and the types of the temporaries used to access them.

    --
    Canadian Mind Products, Roedy Green.
    Coaching, problem solving, economical contract programming.
    See http://mindprod.com/jgloss/jgloss.html for The Java Glossary.
     
    Roedy Green, Apr 8, 2004
    #11
  12. Jesper Nordenberg

    Roedy Green Guest

    On Tue, 06 Apr 2004 08:10:29 +0200, Hans Kratz <>
    wrote or quoted :

    >Huh? Java contains all those strong compile-time checks to prevent just
    >that.


    With collections (at least in the 1.4 days) you have casts from object
    back to something. You don't find out till run time if you have
    erred. You can never exercise every line of code.


    --
    Canadian Mind Products, Roedy Green.
    Coaching, problem solving, economical contract programming.
    See http://mindprod.com/jgloss/jgloss.html for The Java Glossary.
     
    Roedy Green, Apr 8, 2004
    #12
  13. Jesper Nordenberg

    Roedy Green Guest

    On Thu, 08 Apr 2004 22:15:46 +0200, Hans Kratz <>
    wrote or quoted :

    >The omitted information
    >makes the code much harder to read/maintain especially if functional
    >language constructs such as map, foldl, etc. are heavily used.


    It makes it harder to read but easier to maintain since you have less
    to maintain.

    In a SCID situation, you could declare a variable as LIKE something
    else, e.g. like the type of a collection, but it would display as what
    it actually was. The LIKE is really a note to the scid to
    automatically change the type of this variable if the base variable's
    type were changed.

    Then you get he benefit of ease of reading and ease of maintenance.

    --
    Canadian Mind Products, Roedy Green.
    Coaching, problem solving, economical contract programming.
    See http://mindprod.com/jgloss/jgloss.html for The Java Glossary.
     
    Roedy Green, Apr 8, 2004
    #13
  14. Jesper Nordenberg

    Neal Gafter Guest

    Daniel Sjöblom wrote:
    >>> True, the gains of automatically inferred types of local variables
    >>> would not be substantial. The real gain would be a more powerful type
    >>> system for generic classes and methods. The current Java generics
    >>> suggestion is not very powerful and has a lot of annoying properties.

    >>
    >>
    >>
    >> Can you please be more specific?

    >
    >
    > Type erasure. Prevents a lot of perfectly sensible generic code. No
    > generic arrays. No primitive template instantiations. No generic methods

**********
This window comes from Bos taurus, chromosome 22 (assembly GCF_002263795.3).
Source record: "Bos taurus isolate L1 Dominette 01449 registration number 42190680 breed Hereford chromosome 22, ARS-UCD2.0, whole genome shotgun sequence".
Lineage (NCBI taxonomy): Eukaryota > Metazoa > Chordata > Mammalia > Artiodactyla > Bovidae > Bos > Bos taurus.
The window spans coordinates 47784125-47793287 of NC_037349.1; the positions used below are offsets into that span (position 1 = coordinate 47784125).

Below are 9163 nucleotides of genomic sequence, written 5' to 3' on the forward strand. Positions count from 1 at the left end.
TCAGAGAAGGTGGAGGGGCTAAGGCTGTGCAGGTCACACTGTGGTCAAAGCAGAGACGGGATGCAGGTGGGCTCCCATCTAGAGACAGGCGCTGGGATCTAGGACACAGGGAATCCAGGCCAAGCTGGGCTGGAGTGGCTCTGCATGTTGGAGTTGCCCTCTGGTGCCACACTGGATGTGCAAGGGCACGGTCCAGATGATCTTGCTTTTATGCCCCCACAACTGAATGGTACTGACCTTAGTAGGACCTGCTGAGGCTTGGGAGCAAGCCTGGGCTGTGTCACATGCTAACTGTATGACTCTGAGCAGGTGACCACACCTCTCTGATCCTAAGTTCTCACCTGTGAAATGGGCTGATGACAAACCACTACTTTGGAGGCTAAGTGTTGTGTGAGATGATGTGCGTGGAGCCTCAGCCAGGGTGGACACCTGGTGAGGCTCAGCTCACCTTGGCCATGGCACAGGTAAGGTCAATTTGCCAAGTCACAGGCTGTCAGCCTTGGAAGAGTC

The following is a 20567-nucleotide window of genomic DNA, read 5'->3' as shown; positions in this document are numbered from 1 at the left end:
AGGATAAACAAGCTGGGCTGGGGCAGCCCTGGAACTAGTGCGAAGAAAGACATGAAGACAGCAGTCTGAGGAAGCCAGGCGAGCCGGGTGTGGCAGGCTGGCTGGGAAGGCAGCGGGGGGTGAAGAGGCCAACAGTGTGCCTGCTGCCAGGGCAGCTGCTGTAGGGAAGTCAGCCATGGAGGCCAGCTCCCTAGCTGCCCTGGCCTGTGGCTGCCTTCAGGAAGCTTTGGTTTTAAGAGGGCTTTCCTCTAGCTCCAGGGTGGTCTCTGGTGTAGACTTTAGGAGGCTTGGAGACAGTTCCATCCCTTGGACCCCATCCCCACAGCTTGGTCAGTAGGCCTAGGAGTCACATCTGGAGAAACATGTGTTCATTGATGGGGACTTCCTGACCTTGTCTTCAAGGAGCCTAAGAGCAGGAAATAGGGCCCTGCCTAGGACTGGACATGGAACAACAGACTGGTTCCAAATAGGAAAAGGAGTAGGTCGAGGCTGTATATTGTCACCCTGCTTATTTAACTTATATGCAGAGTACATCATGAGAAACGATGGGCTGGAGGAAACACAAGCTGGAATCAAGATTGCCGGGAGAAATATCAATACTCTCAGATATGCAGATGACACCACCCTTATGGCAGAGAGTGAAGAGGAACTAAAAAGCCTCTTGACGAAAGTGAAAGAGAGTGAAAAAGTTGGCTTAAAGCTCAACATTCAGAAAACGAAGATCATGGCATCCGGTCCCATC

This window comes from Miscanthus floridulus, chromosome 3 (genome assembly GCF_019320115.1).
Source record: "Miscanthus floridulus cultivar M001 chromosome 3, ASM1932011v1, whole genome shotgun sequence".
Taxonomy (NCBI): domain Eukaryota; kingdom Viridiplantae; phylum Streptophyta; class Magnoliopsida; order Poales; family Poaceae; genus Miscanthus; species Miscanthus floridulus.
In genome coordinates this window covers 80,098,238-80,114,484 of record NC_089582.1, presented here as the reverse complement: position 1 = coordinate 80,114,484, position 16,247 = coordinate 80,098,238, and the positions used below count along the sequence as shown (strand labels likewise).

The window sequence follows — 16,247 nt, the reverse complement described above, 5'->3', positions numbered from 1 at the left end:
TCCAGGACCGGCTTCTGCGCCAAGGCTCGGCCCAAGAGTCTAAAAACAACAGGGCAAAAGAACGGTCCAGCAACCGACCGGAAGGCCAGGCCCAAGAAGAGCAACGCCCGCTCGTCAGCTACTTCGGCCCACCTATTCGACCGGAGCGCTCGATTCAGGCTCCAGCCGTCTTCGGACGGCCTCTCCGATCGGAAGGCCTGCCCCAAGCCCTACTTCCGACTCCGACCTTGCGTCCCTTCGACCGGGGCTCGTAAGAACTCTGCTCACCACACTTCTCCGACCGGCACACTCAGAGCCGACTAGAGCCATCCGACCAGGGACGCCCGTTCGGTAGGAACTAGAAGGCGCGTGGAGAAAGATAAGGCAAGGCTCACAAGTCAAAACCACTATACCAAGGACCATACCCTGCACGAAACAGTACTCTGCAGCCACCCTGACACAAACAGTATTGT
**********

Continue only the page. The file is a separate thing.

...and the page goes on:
> like (sorry for the C++ syntax, I don't remember the java syntax off-hand):
    >
    > template <typename Sequence>
    > char charAt(Sequence s, int index)
    > {
    > return s.charAt(index);
    > }
    >
    > (This would have been useful pre 1.4 since you can't extend String nor
    > StringBuffer.)
    >
    > But this was part of the design constraints, I understand. I.e. no
    > breaking of backwards compatibility. So in that respect, I think the
    > generics are rather nice.


    I haven't run into a situation in which erasure actually constrained the
    compile-time programming model in any practical sense. Instead of generic
    arrays you have generic collections. We do have generic methods, though for the
    example you suggest they're not needed. The following is perfectly legal in
    Java 1.5, and works with String, StringBuffer, and many other classes, and
    doesn't require generics:

    public static char charAt(java.lang.CharSequence s, int index) {
    return s.charAt(index);
    }

    I still don't see the point of your concerns.

    -Neal
     
    Neal Gafter, Apr 9, 2004
    #14
  15. Jesper Nordenberg

    Phillip Lord Guest

    >>>>> "Hans" == Hans Kratz <> writes:

    Hans> Phillip Lord wrote: When using the advanced type inference
    Hans> mechanism in Standard ML I had to constantly ask myself if the
    Hans> result of this or that expression is now a list of tuples of
    Hans> lists or a tuple of lists of lists. ;-)
    >> This I don't understand. I have this problem when I write lisp,
    >> but


    >> with SML it should tell you whether its a list of tuples of
    >> lists...


    Hans> If the developer makes heavy use of type inference he omits
    Hans> type declarations for local variables, return types and
    Hans> parameters of functions (just as in your factorial
    Hans> example). The omitted information makes the code much harder
    Hans> to read/maintain especially if functional language constructs
    Hans> such as map, foldl, etc. are heavily used.

    Okay I understand your point now.